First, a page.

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Whitman was an important writer whose life force flowed through his work. This is such a tepid and dry book, it does not do him justice. There is so little humanity or warmth within its pages. Perhaps the writer found it too difficult, or politically/ sexually dangerous/compromising, to show greater feeling for the writer. In all events, what we have is a listing of Whitman's actions (with some very important details missing) which I really do not feel gives you any real insight into this complex author at all.
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on 21 August 1999
After reading Loving's book on Whitman it only enhanced my spirit to read and analyze more of this Poet's life and poetry. I decieded to write about Whitman in my class at college and used Loving's book as a research means together with other books form the university library. I feel as if I know more about good "Old Walt" then I do my own family. This was truly a good read. Enjoy!!!
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on 26 May 1999
As a probably a-typical reader (I've not read Whitman's poems very thoroughly or very recently), I was nonetheless very interested to read about his life in incredible detail. Loving chronicles Whitman's movements to and fro - professionally, geographically, and artistically. His ability to deliver the flavor of the era via exposition of the political and social issues is quite good, however, at the "juiciest" of moments you sometimes feel disappointed. For example, there is quite a bit written about Whitman's Free Soil politics vs. abolistionist and how that ultimately destroys his friendship with his stalwart supporter O'Connor. The information is conveyed -- but I feel that I am missing some of the passion -- of their relationship to begin with -- and then of the heated argument they reportedly had. Perhaps this information was unavailable.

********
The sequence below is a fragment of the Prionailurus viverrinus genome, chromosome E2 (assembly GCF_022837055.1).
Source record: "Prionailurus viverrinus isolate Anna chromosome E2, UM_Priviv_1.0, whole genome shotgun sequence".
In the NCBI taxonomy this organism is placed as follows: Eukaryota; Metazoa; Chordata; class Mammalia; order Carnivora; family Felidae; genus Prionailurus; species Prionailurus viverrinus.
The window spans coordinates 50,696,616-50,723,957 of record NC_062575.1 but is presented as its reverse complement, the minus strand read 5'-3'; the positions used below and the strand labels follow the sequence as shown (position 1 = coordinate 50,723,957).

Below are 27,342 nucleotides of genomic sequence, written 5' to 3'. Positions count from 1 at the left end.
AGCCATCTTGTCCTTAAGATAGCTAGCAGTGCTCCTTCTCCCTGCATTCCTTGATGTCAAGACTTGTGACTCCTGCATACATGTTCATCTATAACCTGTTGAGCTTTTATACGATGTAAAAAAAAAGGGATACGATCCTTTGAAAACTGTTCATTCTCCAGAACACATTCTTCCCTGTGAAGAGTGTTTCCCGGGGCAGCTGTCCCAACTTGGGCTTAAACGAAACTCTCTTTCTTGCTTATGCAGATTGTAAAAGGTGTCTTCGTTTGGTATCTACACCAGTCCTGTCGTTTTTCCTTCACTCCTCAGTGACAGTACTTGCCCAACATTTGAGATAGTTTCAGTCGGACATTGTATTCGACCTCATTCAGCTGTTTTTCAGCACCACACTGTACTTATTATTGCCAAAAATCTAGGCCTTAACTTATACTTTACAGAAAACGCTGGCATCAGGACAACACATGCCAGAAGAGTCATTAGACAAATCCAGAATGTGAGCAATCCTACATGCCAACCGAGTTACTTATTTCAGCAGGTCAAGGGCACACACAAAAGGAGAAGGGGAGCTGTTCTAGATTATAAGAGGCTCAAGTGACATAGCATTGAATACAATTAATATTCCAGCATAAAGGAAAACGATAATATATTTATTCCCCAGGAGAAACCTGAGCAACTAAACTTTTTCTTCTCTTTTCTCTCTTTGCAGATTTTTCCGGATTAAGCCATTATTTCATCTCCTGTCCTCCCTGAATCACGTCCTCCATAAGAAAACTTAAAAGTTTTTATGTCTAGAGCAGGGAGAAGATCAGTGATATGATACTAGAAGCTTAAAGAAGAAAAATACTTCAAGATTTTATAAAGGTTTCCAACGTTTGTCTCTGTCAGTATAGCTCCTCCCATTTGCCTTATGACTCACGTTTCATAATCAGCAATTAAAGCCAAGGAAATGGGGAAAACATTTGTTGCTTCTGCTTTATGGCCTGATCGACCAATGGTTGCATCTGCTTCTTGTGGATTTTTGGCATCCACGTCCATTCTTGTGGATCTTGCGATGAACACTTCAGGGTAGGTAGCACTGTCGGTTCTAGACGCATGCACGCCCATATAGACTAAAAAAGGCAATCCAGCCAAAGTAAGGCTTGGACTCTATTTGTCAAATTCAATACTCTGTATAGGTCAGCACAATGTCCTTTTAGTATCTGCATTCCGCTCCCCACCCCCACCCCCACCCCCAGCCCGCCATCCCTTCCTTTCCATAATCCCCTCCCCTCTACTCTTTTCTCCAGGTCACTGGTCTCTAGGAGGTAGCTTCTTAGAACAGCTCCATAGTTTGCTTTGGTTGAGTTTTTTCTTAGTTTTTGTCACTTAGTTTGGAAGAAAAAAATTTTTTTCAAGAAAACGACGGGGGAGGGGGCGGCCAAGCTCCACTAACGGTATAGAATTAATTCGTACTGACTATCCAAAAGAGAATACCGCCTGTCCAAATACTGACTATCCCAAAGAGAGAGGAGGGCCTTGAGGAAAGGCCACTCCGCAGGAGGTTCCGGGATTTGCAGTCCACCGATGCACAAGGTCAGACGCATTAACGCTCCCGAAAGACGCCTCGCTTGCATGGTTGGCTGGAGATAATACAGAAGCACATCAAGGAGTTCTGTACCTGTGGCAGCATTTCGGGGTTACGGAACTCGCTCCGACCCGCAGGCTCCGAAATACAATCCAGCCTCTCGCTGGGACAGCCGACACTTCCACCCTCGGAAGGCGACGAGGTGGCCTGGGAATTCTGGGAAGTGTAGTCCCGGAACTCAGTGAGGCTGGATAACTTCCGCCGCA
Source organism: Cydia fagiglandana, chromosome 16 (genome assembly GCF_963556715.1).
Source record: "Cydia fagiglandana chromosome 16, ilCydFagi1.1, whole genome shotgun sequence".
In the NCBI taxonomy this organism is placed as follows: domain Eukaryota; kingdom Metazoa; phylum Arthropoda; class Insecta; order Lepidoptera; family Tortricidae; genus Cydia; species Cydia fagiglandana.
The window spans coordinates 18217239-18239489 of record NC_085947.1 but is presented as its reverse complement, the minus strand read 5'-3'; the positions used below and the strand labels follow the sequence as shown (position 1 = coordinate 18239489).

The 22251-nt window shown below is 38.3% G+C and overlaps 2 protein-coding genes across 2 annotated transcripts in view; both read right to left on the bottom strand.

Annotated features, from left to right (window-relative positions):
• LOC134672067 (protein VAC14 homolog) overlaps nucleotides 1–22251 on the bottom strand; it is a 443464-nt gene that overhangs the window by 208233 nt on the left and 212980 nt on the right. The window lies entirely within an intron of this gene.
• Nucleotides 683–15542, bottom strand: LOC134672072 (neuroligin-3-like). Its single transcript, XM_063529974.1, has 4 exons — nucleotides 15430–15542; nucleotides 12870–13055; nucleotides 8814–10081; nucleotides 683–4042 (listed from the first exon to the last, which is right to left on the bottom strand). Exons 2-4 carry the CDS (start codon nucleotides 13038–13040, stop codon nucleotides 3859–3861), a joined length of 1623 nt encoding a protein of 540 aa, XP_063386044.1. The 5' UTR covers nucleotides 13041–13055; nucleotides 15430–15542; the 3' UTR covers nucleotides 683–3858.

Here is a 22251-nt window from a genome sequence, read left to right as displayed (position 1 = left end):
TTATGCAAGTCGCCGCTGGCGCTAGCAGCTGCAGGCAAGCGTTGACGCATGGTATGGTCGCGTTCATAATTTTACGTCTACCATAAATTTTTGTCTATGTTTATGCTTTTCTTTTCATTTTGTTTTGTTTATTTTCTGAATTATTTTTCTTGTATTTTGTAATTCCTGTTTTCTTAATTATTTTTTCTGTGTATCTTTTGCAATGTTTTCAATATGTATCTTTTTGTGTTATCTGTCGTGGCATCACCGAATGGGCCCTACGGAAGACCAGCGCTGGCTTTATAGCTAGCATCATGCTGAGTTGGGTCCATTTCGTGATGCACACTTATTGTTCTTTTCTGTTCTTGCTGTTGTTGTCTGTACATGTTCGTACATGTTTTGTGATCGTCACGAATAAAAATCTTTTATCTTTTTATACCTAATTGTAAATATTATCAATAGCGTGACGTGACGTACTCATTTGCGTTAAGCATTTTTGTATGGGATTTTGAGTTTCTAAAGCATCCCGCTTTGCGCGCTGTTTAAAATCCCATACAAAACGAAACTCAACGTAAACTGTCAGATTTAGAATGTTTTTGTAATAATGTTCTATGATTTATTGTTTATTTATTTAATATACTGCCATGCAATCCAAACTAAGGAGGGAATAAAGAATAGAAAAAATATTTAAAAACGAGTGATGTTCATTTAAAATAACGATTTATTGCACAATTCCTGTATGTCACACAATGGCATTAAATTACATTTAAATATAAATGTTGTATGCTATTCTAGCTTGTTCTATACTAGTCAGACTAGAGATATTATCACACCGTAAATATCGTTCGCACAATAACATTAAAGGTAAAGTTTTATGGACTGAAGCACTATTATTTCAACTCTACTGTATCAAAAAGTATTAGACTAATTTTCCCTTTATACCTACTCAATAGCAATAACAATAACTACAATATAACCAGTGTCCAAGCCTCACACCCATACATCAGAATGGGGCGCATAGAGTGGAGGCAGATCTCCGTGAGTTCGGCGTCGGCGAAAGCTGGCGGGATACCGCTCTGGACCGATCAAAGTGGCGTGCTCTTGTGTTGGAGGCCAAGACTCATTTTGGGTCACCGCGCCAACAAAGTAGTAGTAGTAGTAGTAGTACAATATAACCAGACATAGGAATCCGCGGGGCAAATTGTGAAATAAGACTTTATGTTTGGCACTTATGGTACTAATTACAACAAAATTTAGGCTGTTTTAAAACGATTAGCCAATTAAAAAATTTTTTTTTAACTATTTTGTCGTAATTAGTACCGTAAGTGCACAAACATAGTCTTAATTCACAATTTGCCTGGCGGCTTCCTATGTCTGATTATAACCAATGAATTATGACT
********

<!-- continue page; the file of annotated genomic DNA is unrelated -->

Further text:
I could conclude that Loving did not wish to guess -- but on several occasions in the book he speculates freely and without tons of support. I guess I would have prefered more freedom to speculate by the scholar.
Still - if the reader is seeking a landscape upon which to speculate this should indeed be ample.
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